We’ve seen a lot of family lately, and both my sister and my sister-in-law have children just about Marilee’s age. Recently, as Marilee barreled down the stairs and refused to sit in a high chair and drank out of an open cup and said, “I want backpack!” and stumbled around with Penny’s ginormous one strapped on, my sister said, “Can I make her a T-shirt that says, ‘Can you tell I’m a third child?'”
A few weeks ago, we went for a family walk on a local trail. Marilee desperately wanted to keep up with Penny and William and so she ran, and fell, for a good forty minutes. She never cried, just jumped up, brushed herself off and kept on running. Her legs were so bruised that my mother asked a few days later if she had a disease.
I couldn’t have predicted her resilience, or how impossible it has become to be a vigilant parent, but I can’t say I’m surprised by this turn of events. It’s just what happens with a third child. But.
At the same time that Marilee has become as independent as her siblings were a year later, we’ve moved. And for the past three weeks, all sense of order and balance has been thrown out the window. All three kids have started school during this time, and Peter’s new job has kicked into full gear (I can’t remember if I’ve mentioned that he’s now the head of a small boarding school in Connecticut?) as students have arrived on campus and classes have started. So we’re learning new routines and new people and new places. And we moved for the second time on Monday, in the midst of back-to-school nights at two schools, a new ballet class for Penny, and phone tag with the vet about our cat’s hyperactive thyroid.
First, the day I had to take Marilee and William with me to the vet. We waited for half an hour, so by the time we were in the exam room both kids were bouncing off the walls. That’s a literal expression in this case. And by the time we left, 45 minutes later, I peeled Marilee off the rug on the floor in the waiting room. Dog hair–well, you can just imagine the dog hair. We had 20 minutes before Marilee’s appointment at the pediatrician where I knew he would be digging something (turned out to be two shards of glass) out of the bottom of her foot. And so I asked about someplace to get them a snack. The answer? Dunkin Donuts.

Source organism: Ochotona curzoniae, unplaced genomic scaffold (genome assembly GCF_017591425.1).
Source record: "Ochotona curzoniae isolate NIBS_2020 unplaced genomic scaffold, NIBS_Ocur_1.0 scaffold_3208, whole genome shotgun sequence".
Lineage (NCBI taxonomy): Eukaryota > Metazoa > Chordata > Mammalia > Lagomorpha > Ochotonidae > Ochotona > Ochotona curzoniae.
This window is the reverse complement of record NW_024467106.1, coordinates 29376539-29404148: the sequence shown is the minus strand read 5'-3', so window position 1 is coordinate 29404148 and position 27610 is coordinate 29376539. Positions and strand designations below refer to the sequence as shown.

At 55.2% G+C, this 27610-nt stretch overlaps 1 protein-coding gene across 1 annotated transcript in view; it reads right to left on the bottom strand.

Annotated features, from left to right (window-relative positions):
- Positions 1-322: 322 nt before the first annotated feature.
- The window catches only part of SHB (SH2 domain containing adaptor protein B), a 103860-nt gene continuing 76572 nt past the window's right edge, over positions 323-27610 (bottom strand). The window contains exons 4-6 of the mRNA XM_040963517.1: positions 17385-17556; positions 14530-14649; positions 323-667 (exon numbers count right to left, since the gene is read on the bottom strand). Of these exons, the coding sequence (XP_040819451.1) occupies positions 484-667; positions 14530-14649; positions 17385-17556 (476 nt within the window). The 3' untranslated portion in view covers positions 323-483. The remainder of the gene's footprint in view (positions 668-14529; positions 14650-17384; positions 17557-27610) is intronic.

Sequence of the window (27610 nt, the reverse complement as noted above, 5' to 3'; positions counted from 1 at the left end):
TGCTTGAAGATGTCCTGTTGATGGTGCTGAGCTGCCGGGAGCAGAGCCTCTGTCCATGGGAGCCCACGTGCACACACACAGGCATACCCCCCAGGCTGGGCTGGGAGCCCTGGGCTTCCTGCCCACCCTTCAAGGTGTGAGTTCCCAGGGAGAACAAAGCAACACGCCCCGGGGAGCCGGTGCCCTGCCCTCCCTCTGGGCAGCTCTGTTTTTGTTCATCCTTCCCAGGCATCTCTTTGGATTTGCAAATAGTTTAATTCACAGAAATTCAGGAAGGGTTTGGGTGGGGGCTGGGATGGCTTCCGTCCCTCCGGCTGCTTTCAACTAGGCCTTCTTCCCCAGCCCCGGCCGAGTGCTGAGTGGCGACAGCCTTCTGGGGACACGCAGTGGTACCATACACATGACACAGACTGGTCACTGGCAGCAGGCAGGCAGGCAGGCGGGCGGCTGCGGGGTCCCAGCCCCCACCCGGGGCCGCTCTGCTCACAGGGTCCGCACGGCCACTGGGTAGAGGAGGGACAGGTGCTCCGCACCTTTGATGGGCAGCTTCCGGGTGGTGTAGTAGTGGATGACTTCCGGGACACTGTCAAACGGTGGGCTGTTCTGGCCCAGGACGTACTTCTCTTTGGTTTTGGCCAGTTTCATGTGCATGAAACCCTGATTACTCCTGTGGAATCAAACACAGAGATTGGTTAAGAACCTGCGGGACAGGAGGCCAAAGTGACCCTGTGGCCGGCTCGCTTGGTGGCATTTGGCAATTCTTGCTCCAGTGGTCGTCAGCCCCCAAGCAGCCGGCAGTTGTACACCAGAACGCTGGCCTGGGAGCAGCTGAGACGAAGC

So we sat in the parking lot of the pediatrician’s office with a cup full of Munchkins. Just two days earlier I had met with the dietician at the pediatricians office and she had commended me for my children’s nutritious way of life. They tasted great.
The second came a few days later, when Peter had been unexpectedly detained because our campus was under threat of tornado, and I took all three kids to the grocery store on my own. I made it through the door with William and Marilee, but somehow Penny was outside and couldn’t get the door to open automatically. By the time Marilee was strapped into the cart, Penny and William had run to the snack aisle. By the time we had two oranges, a mango, and a bunch of bananas in our cart, I decided to abandon the mission. We left the cart, and got back in the car. In the front seat, I said, “Guys, I don’t know what I’m going to do. I don’t know what I’m going to do.” I said it over and over again, feeling as though I was stuck behind bars, pacing in my cell. And then William said, “Mom, maybe I need to tell you a funny joke.” He told me the one about the dog who licked a lollipop, and he laughed and laughed. And it broke through. It got me out.
We are on the edge, and yet we keep being pulled back by grace. By comfort in the midst of things I was never going to do or let my kids do. By laughter in the midst of a flood. Munchkins in the parking lot. Jokes from my four-year old. Grace.